William Ruffe (1574 – 1614) was curate at Cocking from 1598 to about 1606, after which he became rector at Bepton.
Ruffe was born at Boxgrove, near Chichester where he was baptised on 21 August 1574. It is not clear where he was educated, although on his institution as rector of Bepton, he was shown as a Bachelor of Arts.
Ruffe came to Cocking in about 1597, following his marriage to Elizabeth Searle at St. Mary’s Church, Sompting near Lancing, on 11 September. On 1 April 1598, he was “licenced to cure”.
In 1600, Ruffe changed the terminology in the parish register from “christening” to “baptism” of children.
In a deposition for a case brought in February 1603 by William Booker against John and Elizabeth Booker in respect of the will of his father, also William, William Ruffe (described as “vicar”) was listed as a witness. In the deposition, William Ruffe states that he had lived in Cocking for 5 years.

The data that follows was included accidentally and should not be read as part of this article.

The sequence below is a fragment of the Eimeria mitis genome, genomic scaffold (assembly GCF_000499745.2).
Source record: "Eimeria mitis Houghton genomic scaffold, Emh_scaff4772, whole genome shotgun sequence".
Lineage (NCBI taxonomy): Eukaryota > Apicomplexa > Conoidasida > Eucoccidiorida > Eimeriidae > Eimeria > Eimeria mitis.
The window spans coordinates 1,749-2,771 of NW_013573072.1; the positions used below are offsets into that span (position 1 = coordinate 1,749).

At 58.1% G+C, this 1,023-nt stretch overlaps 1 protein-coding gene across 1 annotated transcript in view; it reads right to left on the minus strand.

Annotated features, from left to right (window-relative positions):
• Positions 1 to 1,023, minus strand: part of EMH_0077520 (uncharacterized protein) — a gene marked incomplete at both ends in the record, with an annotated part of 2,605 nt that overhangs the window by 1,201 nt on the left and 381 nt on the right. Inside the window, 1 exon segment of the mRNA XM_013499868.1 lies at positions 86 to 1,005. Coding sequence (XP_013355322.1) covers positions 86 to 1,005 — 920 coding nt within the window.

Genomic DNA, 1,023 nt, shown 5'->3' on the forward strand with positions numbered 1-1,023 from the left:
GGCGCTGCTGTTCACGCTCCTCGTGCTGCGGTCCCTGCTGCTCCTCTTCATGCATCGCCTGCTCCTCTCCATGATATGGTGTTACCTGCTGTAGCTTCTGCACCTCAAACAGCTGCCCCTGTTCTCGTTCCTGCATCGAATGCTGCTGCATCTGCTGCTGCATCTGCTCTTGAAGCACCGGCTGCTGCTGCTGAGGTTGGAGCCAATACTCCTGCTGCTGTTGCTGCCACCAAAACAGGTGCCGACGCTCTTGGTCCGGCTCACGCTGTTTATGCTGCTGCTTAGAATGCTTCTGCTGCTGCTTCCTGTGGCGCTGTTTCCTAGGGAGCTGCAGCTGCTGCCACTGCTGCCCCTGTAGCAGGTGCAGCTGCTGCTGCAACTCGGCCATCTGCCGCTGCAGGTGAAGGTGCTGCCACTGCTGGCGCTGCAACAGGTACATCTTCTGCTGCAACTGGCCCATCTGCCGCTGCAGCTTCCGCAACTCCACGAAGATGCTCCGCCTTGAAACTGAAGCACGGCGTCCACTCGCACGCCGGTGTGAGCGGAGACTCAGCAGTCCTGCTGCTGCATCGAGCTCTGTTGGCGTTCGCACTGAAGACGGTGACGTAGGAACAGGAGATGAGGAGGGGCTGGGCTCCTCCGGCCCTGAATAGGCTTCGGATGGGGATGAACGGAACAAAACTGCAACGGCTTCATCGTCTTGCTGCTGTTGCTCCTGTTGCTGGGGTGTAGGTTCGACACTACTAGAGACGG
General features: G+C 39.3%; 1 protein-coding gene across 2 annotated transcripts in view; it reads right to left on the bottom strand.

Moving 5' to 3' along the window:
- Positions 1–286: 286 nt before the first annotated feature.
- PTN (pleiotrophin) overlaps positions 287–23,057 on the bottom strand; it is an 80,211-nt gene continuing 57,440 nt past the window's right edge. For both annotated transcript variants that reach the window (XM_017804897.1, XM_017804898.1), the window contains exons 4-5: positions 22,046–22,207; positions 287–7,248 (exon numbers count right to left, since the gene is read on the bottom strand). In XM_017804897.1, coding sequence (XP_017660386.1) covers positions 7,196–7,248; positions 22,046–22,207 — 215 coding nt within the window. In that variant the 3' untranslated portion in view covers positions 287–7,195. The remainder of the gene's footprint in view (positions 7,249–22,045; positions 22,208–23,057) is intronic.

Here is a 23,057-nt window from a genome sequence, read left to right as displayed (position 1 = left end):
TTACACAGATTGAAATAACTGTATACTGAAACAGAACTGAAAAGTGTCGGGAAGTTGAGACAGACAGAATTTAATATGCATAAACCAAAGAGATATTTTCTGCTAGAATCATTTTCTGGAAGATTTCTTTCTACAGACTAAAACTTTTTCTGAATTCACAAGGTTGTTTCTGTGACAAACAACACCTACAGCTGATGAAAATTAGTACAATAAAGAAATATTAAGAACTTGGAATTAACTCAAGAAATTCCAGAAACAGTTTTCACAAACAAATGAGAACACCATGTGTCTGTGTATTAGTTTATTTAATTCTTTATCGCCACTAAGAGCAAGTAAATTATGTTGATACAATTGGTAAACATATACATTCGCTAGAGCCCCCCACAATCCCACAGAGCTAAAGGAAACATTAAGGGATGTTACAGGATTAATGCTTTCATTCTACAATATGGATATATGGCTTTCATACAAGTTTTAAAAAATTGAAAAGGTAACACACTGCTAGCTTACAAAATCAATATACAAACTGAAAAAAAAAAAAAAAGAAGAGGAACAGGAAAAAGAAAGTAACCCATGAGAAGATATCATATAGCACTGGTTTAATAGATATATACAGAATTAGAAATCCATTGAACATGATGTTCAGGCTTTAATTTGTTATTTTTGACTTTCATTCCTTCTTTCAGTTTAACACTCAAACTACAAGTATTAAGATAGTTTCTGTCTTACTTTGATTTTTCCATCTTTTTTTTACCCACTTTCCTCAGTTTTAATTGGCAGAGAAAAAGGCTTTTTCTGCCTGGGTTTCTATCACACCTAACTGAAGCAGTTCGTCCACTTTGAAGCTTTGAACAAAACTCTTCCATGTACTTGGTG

William and Elizabeth’s first son, Robert, was baptised at Cocking on 30 July 1598, followed by Joane on 2 November 1600 and Elizabeth on 7 August 1605. On 10 September 1604, William Ruffe was licenced to teach.
In 1598, William Ruffe transcribed the parish registers since 1558 and recorded his name inside the cover:
The Register of Cockinge
Per me Willm. Ruffe
Minister de Cockinge
He signed each page of the register from 1558 up to 1605; in 1721, an entry was made in the register suggesting, incorrectly, that William Ruffe was vicar of Cocking for at least those 47 years.
Two further sons were baptised at St. Mary’s, Bepton: William on 7 January 1609 and John on 21 August 1614.
On 9 November 1607, Ruffe was instituted as rector of Bepton, where he remained until his death in 1614, aged only 40.